Receiving Wide Coverage ...
Easy pickings: Hackers accessed Equifax's computer network as early as last March, two months earlier than the company believes it was breached, and roamed undetected for more than four months, according to FireEye, the security firm whose Mandiant unit has been hired by Equifax to investigate the attack. Equifax said it didn't discover the breach until July 29 and didn't disclose it until September 7.
How easy is it to hack Equifax? Software engineer Nick Sweeting created an imitation of Equifax's website about the security breach that apparently was close enough to the real thing that it fooled some people at the company itself. Several posts from Equifax's Twitter account directed consumers to Sweeting's site, securityequifax2017.com, rather than to the real one, equifaxsecurity2017.com. The posts were deleted after the mistake was publicized.
"I knew it would only cost me $10 to set up a site that would get people to notice, so I just did it," Sweeting told the New York Times. "Their site is dangerously easy to impersonate. It only took me 20 minutes to build my clone."
The Times also carried an opinion piece making an argument to "nationalize Equifax and the other two major credit reporting companies, Experian and TransUnion. We could follow other countries' example and hand the duty of tracking our financial histories over to a public registry instead of a private profiteer."
And speaking of hacks: The Securities and Exchange Commission said its electronic system for storing public-company filings, Edgar, was penetrated last year and the hackers may have traded on the information. The agency didn't become aware of the hack until last month. Wall Street Journal, New York Times, Washington Post
Wall Street Journal
Fed bonus: The Federal Reserve's decision Wednesday to start winding down its $4.5 trillion balance sheet next month "will have far-reaching effects throughout the banking system," the Journal's Heard on the Street column reports. "For the most part, major banks stand to benefit."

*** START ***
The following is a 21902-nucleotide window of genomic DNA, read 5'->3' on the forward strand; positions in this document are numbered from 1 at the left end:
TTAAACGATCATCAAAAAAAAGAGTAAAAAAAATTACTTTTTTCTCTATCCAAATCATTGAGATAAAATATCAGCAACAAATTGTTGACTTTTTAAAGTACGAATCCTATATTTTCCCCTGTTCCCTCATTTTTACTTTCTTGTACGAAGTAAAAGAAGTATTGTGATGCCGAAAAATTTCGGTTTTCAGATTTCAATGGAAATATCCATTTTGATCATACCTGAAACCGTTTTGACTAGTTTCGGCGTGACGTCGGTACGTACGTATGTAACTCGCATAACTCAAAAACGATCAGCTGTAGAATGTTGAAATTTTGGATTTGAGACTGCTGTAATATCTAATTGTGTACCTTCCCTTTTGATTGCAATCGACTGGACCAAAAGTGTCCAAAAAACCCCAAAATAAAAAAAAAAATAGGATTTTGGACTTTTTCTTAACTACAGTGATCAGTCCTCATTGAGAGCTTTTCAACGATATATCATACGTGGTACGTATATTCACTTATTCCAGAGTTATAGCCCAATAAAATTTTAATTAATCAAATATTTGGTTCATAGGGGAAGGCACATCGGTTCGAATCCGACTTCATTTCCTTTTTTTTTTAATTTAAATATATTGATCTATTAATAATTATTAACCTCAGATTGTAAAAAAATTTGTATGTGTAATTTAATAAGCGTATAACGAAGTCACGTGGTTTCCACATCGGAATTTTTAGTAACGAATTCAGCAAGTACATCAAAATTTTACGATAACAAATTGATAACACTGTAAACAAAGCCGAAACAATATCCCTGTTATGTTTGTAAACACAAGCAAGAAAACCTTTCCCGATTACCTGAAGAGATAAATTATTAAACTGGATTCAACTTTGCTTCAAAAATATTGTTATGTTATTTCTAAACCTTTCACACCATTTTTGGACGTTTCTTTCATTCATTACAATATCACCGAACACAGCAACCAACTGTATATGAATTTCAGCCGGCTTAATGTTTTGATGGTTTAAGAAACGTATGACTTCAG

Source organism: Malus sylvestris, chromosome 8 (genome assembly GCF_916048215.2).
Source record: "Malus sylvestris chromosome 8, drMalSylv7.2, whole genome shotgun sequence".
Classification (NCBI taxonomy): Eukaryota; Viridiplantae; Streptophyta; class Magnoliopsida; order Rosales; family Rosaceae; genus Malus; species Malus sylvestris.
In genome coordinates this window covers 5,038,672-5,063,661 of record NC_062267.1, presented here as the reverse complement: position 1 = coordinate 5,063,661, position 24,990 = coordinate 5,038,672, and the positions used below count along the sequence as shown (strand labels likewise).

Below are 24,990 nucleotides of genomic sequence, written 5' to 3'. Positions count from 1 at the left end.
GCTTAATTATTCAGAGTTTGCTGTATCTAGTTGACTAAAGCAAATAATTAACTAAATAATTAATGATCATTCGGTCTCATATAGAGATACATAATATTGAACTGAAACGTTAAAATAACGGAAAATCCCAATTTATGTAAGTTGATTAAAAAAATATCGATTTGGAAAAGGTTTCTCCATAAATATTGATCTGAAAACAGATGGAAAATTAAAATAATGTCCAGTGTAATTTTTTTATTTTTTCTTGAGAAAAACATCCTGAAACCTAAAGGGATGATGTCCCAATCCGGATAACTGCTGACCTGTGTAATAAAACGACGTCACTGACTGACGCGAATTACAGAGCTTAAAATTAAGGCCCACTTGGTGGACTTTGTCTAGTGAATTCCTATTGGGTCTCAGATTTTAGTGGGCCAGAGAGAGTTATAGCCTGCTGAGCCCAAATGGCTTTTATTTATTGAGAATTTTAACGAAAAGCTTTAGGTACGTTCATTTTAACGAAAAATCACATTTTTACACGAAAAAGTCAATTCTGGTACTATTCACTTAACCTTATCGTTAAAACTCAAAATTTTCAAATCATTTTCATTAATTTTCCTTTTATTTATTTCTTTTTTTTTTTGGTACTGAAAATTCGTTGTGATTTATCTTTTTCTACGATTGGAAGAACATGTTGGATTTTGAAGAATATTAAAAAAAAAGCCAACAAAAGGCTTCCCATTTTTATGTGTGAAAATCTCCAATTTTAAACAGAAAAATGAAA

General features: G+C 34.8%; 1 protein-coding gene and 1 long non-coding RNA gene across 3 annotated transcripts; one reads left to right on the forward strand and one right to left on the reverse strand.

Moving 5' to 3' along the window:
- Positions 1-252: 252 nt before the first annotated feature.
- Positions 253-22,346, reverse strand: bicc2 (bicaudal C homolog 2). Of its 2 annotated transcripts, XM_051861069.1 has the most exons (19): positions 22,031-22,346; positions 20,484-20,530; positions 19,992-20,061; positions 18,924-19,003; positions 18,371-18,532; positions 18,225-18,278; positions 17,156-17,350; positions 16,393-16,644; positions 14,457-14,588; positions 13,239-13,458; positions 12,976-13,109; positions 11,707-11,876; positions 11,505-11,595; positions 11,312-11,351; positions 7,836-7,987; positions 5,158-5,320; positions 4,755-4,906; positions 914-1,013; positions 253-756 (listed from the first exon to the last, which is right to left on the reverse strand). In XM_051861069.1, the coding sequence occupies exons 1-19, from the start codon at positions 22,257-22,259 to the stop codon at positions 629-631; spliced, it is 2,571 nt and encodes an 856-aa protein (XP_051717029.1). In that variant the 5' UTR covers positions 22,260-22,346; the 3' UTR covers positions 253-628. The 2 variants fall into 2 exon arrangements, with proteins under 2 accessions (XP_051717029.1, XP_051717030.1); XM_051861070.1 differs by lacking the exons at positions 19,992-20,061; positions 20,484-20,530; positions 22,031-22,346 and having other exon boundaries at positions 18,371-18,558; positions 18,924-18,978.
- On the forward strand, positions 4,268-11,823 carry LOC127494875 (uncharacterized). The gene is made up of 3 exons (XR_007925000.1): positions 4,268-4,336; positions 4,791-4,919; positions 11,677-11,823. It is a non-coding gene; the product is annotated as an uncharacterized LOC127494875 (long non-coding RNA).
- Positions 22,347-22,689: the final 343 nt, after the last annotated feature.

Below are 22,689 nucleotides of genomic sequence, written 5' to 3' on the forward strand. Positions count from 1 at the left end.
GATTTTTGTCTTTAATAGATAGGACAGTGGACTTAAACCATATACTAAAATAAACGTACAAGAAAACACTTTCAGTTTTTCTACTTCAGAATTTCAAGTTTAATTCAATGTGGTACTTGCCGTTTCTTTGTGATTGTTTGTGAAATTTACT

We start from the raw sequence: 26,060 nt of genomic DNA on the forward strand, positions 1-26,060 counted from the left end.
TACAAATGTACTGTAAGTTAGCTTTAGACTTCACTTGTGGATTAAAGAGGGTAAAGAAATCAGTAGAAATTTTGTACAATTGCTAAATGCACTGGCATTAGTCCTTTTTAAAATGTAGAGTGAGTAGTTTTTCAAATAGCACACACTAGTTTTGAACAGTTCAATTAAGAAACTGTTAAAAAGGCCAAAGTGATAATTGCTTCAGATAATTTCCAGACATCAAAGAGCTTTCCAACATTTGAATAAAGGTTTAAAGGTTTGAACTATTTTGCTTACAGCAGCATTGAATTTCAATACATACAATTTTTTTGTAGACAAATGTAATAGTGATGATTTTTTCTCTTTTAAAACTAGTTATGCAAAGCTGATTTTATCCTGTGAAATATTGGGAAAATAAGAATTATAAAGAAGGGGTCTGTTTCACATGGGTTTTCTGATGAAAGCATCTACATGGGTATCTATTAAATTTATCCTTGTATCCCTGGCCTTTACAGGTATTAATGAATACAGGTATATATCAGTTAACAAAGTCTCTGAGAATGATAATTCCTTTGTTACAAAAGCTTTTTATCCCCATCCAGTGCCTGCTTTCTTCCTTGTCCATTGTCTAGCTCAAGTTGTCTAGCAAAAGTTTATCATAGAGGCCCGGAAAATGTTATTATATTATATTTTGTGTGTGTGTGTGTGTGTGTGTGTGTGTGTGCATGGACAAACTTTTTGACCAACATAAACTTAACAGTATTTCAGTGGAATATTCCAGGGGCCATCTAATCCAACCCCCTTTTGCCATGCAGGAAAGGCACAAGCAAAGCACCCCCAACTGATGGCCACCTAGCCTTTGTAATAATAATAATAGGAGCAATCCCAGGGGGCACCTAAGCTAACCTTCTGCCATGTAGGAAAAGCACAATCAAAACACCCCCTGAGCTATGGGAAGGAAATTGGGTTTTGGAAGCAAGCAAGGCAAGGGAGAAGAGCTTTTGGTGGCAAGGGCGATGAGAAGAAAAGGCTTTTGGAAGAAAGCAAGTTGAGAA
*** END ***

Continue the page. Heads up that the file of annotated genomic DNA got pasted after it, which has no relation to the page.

Allowing $6 billion of Treasury bonds and $4 billion of mortgage-backed securities to run off every month "should push up long-term interest rates somewhat, resulting in a steeper yield curve that will help bank profitability," it says. "But the impact on banks won't stop there." Banks will also benefit by not having to leave as much money deposited at the Fed, earning higher rates elsewhere. "Over time this could become a significant income boost to some lenders," the column said.
Where are the deals?: While the Trump rally has been good for bank stocks, bank M&A is another story. The number of bank deals announced so far this year is down from last year and is on track for the fewest deals since 2009. "The downtick in deals partially stems from a shift in the way banks do business," the Journal noted. "While banks have been open to buying fintech firms or loan portfolios, buying other banks looks less enticing as branches become less important to serving customers."
Staying under the radar: China's crackdown on digital currencies forced organizers of a bitcoin and blockchain conference to move the gathering to Hong Kong from Beijing "to lower the risks of being canceled." John McAfee, founder of the antivirus software company that bears his name and a bitcoin bull, called the Chinese trading ban "the opening bell of what will get worse and worse." Still, he predicted that "the creators, designers and innovators will find a way around it. They always do and always will." (American Banker also touched on this: "Could Chinese regulators put an end to blockchain assets?")
Still, executives from two Chinese bitcoin exchanges were prevented from leaving the mainland to speak at the conference.
Calling on Asia: Antony Jenkins, the former Barclays CEO who launched fintech group 10x Future Technologies last year, is planning to expand into Asia after receiving financial backing from Chinese insurer Ping An and Oliver Wyman. Jenkins' company "is building technology to allow banks, fintech firms and other financial companies to retrieve their customers' data more quickly in order to offer them faster, cheaper services."
"Let me say that I consider the behavior of Wells Fargo toward its customers to have been egregious and unacceptable." — Fed Chair Janet Yellen at her news conference following the Fed's monetary policy meeting Wednesday.